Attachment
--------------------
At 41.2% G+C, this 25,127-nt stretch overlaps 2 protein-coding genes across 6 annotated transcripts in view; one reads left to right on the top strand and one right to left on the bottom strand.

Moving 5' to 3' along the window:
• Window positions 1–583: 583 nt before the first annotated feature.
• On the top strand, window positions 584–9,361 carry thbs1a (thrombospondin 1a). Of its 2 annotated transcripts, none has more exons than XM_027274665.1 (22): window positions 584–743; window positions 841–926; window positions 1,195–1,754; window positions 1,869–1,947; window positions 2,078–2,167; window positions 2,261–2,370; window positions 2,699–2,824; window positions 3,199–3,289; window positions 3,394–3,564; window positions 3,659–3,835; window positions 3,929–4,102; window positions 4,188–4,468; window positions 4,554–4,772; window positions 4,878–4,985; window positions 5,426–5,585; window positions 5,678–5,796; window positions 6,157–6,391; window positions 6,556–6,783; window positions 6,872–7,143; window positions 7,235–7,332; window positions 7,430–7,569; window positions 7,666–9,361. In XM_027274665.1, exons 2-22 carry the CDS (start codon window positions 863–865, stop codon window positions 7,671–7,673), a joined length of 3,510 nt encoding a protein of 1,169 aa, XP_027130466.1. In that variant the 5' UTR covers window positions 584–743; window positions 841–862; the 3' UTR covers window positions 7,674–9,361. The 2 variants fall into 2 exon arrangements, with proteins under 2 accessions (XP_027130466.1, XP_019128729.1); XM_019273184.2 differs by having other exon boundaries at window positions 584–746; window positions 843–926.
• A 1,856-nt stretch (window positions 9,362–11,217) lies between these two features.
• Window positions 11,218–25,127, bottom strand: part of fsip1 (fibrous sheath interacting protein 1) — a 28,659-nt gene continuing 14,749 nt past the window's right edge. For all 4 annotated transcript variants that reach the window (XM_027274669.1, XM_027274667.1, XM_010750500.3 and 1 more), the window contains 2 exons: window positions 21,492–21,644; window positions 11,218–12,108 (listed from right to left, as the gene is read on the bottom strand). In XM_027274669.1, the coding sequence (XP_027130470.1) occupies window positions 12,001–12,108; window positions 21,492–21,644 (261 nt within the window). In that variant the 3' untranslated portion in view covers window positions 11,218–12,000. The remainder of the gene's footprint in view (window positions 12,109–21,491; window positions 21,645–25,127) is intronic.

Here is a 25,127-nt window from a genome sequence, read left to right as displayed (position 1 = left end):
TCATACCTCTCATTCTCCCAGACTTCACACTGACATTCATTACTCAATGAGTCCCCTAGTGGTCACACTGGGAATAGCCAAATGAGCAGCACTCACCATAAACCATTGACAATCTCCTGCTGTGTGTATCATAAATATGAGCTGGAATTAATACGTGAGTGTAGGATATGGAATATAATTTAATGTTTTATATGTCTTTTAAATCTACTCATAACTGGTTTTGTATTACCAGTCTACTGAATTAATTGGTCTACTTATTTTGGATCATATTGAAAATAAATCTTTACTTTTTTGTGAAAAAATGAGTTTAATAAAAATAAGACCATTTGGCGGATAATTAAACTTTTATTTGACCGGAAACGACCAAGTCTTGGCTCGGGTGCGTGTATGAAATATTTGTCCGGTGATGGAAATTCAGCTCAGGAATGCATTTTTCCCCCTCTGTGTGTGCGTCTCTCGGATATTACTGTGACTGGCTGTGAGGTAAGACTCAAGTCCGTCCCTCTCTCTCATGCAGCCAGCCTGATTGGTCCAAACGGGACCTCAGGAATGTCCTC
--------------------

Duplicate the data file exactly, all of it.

At 41.2% G+C, this 25,127-nt stretch overlaps 2 protein-coding genes across 6 annotated transcripts in view; one reads left to right on the top strand and one right to left on the bottom strand.

Moving 5' to 3' along the window:
• Window positions 1–583: 583 nt before the first annotated feature.
• On the top strand, window positions 584–9,361 carry thbs1a (thrombospondin 1a). Of its 2 annotated transcripts, none has more exons than XM_027274665.1 (22): window positions 584–743; window positions 841–926; window positions 1,195–1,754; window positions 1,869–1,947; window positions 2,078–2,167; window positions 2,261–2,370; window positions 2,699–2,824; window positions 3,199–3,289; window positions 3,394–3,564; window positions 3,659–3,835; window positions 3,929–4,102; window positions 4,188–4,468; window positions 4,554–4,772; window positions 4,878–4,985; window positions 5,426–5,585; window positions 5,678–5,796; window positions 6,157–6,391; window positions 6,556–6,783; window positions 6,872–7,143; window positions 7,235–7,332; window positions 7,430–7,569; window positions 7,666–9,361. In XM_027274665.1, exons 2-22 carry the CDS (start codon window positions 863–865, stop codon window positions 7,671–7,673), a joined length of 3,510 nt encoding a protein of 1,169 aa, XP_027130466.1. In that variant the 5' UTR covers window positions 584–743; window positions 841–862; the 3' UTR covers window positions 7,674–9,361. The 2 variants fall into 2 exon arrangements, with proteins under 2 accessions (XP_027130466.1, XP_019128729.1); XM_019273184.2 differs by having other exon boundaries at window positions 584–746; window positions 843–926.
• A 1,856-nt stretch (window positions 9,362–11,217) lies between these two features.
• Window positions 11,218–25,127, bottom strand: part of fsip1 (fibrous sheath interacting protein 1) — a 28,659-nt gene continuing 14,749 nt past the window's right edge. For all 4 annotated transcript variants that reach the window (XM_027274669.1, XM_027274667.1, XM_010750500.3 and 1 more), the window contains 2 exons: window positions 21,492–21,644; window positions 11,218–12,108 (listed from right to left, as the gene is read on the bottom strand). In XM_027274669.1, the coding sequence (XP_027130470.1) occupies window positions 12,001–12,108; window positions 21,492–21,644 (261 nt within the window). In that variant the 3' untranslated portion in view covers window positions 11,218–12,000. The remainder of the gene's footprint in view (window positions 12,109–21,491; window positions 21,645–25,127) is intronic.

Here is a 25,127-nt window from a genome sequence, read left to right as displayed (position 1 = left end):
TCATACCTCTCATTCTCCCAGACTTCACACTGACATTCATTACTCAATGAGTCCCCTAGTGGTCACACTGGGAATAGCCAAATGAGCAGCACTCACCATAAACCATTGACAATCTCCTGCTGTGTGTATCATAAATATGAGCTGGAATTAATACGTGAGTGTAGGATATGGAATATAATTTAATGTTTTATATGTCTTTTAAATCTACTCATAACTGGTTTTGTATTACCAGTCTACTGAATTAATTGGTCTACTTATTTTGGATCATATTGAAAATAAATCTTTACTTTTTTGTGAAAAAATGAGTTTAATAAAAATAAGACCATTTGGCGGATAATTAAACTTTTATTTGACCGGAAACGACCAAGTCTTGGCTCGGGTGCGTGTATGAAATATTTGTCCGGTGATGGAAATTCAGCTCAGGAATGCATTTTTCCCCCTCTGTGTGTGCGTCTCTCGGATATTACTGTGACTGGCTGTGAGGTAAGACTCAAGTCCGTCCCTCTCTCTCATGCAGCCAGCCTGATTGGTCCAAACGGGACCTCAGGAATGTCCTC